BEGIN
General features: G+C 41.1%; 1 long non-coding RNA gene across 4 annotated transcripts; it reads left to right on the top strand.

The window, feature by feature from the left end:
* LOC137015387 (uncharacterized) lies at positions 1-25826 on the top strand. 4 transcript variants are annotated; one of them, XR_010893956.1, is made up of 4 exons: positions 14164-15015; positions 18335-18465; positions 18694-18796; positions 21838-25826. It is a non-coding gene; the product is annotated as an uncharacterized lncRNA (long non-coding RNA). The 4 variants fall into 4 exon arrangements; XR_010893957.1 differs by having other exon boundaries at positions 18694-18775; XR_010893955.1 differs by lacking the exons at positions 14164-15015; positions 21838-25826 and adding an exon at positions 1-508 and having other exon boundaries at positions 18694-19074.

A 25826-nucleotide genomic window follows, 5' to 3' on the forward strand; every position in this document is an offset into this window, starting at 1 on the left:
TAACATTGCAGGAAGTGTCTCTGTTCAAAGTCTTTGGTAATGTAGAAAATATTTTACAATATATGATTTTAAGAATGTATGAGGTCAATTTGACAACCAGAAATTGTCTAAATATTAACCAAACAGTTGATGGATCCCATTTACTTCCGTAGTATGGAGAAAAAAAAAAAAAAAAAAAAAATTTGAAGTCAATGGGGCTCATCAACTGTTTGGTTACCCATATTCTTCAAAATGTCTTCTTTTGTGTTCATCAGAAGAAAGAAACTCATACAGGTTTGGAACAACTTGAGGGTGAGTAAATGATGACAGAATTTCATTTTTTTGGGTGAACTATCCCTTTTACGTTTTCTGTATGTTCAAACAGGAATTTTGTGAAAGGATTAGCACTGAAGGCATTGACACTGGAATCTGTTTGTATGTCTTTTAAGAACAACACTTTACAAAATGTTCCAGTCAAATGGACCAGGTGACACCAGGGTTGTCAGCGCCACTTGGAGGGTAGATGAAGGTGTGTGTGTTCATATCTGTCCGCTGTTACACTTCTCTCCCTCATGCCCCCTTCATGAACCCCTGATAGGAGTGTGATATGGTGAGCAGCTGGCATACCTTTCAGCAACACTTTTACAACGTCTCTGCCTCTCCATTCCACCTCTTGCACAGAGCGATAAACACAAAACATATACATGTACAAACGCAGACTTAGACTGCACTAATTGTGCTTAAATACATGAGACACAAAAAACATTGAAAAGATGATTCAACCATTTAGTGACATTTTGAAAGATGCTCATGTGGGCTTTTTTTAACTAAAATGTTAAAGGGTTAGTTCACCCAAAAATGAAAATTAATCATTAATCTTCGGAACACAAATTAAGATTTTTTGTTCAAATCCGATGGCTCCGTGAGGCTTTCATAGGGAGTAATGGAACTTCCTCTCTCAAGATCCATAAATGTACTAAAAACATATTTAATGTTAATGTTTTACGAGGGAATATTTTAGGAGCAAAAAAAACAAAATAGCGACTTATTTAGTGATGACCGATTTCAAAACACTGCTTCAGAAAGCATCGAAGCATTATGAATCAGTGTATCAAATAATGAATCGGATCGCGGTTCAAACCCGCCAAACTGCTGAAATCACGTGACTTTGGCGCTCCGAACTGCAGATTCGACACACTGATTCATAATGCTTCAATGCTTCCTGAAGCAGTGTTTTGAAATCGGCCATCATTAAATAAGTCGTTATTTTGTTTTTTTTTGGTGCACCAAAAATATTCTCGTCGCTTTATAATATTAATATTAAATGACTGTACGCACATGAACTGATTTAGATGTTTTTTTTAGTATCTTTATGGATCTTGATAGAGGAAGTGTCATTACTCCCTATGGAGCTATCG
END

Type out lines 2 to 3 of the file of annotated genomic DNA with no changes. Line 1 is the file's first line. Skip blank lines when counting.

The window, feature by feature from the left end:
* LOC137015387 (uncharacterized) lies at positions 1-25826 on the top strand. 4 transcript variants are annotated; one of them, XR_010893956.1, is made up of 4 exons: positions 14164-15015; positions 18335-18465; positions 18694-18796; positions 21838-25826. It is a non-coding gene; the product is annotated as an uncharacterized lncRNA (long non-coding RNA). The 4 variants fall into 4 exon arrangements; XR_010893957.1 differs by having other exon boundaries at positions 18694-18775; XR_010893955.1 differs by lacking the exons at positions 14164-15015; positions 21838-25826 and adding an exon at positions 1-508 and having other exon boundaries at positions 18694-19074.